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Should you do half curls for your biceps?

Should you do half curls for your biceps?

Half curls train the bicep brachii and create an intense muscle pump; there’s no denying that. But are they actually worth performing, given that you could just do full range of motion curls instead?

This article discusses the pros and cons of the half bicep curl to see if it’s worth your time.

Related Exercise: Negative bicep curl

Half bicep curl exercise details

  • Main Muscles: Biceps brachii
  • Secondary Muscles: Brachioradialis, brachialis, forearm flexors
  • Exercise Type: Strength
  • Exercise Mechanics: Isolation
  • Difficulty Level: Beginner
  • Equipment Needed: Barbell and weights or dumbbells

How to perform half curls

  1. Load some weight onto a barbell. Alternatively, use dumbbells to work each arm separately.
  2. Grab the bar with a shoulder-width underhand grip.
  3. With the bar resting on your thighs, curl it until your elbows are at a 90-degree angle.
  4. Hold the contraction for a second and then lower the weight under control.
  5. Repeat for 3-4 sets of 8-15 reps.

To focus on the top half of the curl instead, begin the rep with your elbows just below 90-degrees, curl the bar up until your forearms press right up against your biceps, and then lower it back down to where your elbows are at a 90-degree angle.

Are half bicep curls effective?

A man doing half bicep curls

Half bicep curls can certainly build muscle, especially if you lift heavy, train intensely (i.e., close enough to muscular failure), and perform the exercise consistently.

They’re also effective for honing in on specific regions of the biceps. For example, the long head of the biceps is more active during the initial phase of a curl. So by performing the bottom half of the rep only, you can shift more of the tension onto the outer muscle fibers of your biceps.

However, you could just do 21s on bicep curls to get the best of both worlds. With this approach, you’d get the growth-provoking mechanical tension that full reps provide while simultaneously getting to focus on each head of the biceps.

Top half curls

A man doing top half curls

The short (inner) head of the biceps becomes more active during the top half of a curl, which is to say when your elbows are at a 90-degree angle and above. So if the inner part of your biceps is underdeveloped, then you could throw in some top half curls to bring up the short head.

Likewise, if you find it hard to curl all the way up during regular curls, then doing top half biceps curls can help to ingrain the correct movement pattern into your brain.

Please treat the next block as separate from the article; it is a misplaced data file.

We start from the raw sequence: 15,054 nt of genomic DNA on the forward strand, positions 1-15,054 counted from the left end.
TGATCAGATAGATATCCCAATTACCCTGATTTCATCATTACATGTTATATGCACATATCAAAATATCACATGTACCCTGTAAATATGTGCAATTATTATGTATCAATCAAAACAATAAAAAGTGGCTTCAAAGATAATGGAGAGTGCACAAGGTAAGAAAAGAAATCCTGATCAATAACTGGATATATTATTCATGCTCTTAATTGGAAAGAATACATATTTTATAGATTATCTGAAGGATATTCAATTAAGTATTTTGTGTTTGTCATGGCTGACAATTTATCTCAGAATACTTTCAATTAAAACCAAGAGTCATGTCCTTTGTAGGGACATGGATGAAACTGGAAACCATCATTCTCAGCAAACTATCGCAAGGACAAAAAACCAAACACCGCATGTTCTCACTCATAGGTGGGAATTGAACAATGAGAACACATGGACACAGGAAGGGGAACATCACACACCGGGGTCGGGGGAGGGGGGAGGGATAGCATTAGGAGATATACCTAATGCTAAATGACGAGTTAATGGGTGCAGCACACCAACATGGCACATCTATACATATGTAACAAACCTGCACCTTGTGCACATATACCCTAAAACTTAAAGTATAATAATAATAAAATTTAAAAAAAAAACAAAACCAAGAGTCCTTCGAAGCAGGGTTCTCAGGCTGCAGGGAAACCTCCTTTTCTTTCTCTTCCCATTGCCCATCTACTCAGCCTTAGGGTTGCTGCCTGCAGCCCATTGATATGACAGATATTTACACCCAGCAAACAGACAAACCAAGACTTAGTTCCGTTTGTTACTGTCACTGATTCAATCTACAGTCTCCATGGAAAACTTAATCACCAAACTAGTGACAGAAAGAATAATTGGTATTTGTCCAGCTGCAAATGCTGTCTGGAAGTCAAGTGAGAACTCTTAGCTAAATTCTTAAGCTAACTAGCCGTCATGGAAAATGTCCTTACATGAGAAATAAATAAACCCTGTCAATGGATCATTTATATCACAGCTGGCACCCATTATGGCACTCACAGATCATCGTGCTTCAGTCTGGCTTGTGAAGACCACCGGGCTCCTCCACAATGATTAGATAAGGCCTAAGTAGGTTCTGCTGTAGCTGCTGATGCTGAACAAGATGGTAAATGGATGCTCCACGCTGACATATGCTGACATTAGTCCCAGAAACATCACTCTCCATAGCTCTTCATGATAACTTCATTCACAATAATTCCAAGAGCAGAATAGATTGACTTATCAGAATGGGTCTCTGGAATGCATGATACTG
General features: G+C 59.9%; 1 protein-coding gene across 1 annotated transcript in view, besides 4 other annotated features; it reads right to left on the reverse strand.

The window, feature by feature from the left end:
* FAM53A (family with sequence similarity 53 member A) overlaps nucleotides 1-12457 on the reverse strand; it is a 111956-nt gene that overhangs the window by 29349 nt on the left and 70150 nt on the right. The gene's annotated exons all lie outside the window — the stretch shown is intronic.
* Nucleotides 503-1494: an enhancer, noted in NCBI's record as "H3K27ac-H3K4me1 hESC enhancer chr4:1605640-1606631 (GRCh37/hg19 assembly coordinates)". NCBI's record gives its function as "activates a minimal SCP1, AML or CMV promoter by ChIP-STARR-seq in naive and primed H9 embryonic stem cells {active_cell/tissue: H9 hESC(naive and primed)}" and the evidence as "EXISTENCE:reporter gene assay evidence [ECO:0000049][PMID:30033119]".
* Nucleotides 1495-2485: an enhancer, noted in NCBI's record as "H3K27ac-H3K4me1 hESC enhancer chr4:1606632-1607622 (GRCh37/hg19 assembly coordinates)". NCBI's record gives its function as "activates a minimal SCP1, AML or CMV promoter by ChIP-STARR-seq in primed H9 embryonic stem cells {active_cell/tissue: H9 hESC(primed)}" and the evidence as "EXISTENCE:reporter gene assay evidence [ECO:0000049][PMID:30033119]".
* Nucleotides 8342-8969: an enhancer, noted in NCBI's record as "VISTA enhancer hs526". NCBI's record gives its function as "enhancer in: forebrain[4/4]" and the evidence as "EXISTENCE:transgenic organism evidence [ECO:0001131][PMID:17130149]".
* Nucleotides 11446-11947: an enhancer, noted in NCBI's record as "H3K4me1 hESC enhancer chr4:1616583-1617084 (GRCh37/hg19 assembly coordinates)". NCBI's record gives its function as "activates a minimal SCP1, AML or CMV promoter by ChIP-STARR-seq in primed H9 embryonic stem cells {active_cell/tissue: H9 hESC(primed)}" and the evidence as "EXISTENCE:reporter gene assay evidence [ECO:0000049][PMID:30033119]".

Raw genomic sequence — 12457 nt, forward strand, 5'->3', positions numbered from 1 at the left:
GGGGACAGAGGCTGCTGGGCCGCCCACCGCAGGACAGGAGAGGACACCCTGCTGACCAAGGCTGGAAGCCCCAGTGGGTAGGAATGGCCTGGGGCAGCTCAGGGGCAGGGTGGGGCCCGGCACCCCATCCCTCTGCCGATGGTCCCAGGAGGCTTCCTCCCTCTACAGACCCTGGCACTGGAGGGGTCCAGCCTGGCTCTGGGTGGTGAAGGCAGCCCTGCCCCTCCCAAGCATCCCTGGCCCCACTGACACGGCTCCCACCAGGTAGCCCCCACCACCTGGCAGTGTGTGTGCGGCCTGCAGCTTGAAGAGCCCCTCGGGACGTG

Just don’t make the half bicep curl a primary arm exercise. It works well as a finishing movement to recruit the remaining muscle fibers at the end of a workout; however, it doesn’t stimulate the biceps as much as a full rep curl. [1]

If you want to improve your strength in the contracted position rather than at the top or bottom half of the rep, then you can do iso curls instead.

Bottom half curls

A man doing a half dumbbell curl

Bottom half curls emphasize the long (outer) head of the biceps. [2] This is the region that’s responsible for creating the bicep peak that so many lifters want to build. So if your biceps already have a firm foundation of mass but lack that height when viewed in a flexed position, then doing some bottom half bicep curls could definitely be worth your time.

On the other hand, you can try eccentric curls if you just need more size and strength in general. Sometimes getting good at the heavy basics is better than performing specialist exercises. You’ll always have the chance to focus on the different parts of your biceps as you get more advanced.

The verdict: Is the half bicep curl worth doing?

A man performing some half curls for his biceps

Half curls have their place if you want to burn out your biceps at the end of a training session or if you want to emphasize a specific head of the muscle. However, they shouldn’t be your main exercise because they simply don’t provide the same muscle stimulation as full range of motion curls.

Plus, performing half reps can lead to ego lifting, which in turn often leads to a degradation in lifting form and, eventually, injuries.

So do complete reps most of the time but feel free to use the half bicep curl strategically within your program to get a final arm pump or focus on a particular bicep region.

If you’re a beginner, on the other hand, then it’s recommended to avoid the half curl altogether. You don’t want partial reps to become your default practice, so stick to complete reps until you’ve developed a solid foundation of size.


  1. Schoenfeld, B. J., & Grgic, J. (2020). Effects of range of motion on muscle development during resistance training interventions: A systematic review. SAGE Open Medicine, 8, 205031212090155.
  2. Brown, J. M., Solomon, C., & Paton, M. (1993). Further evidence of functional differentiation within biceps brachii. Electromyography and Clinical Neurophysiology, 33(5), 301–309.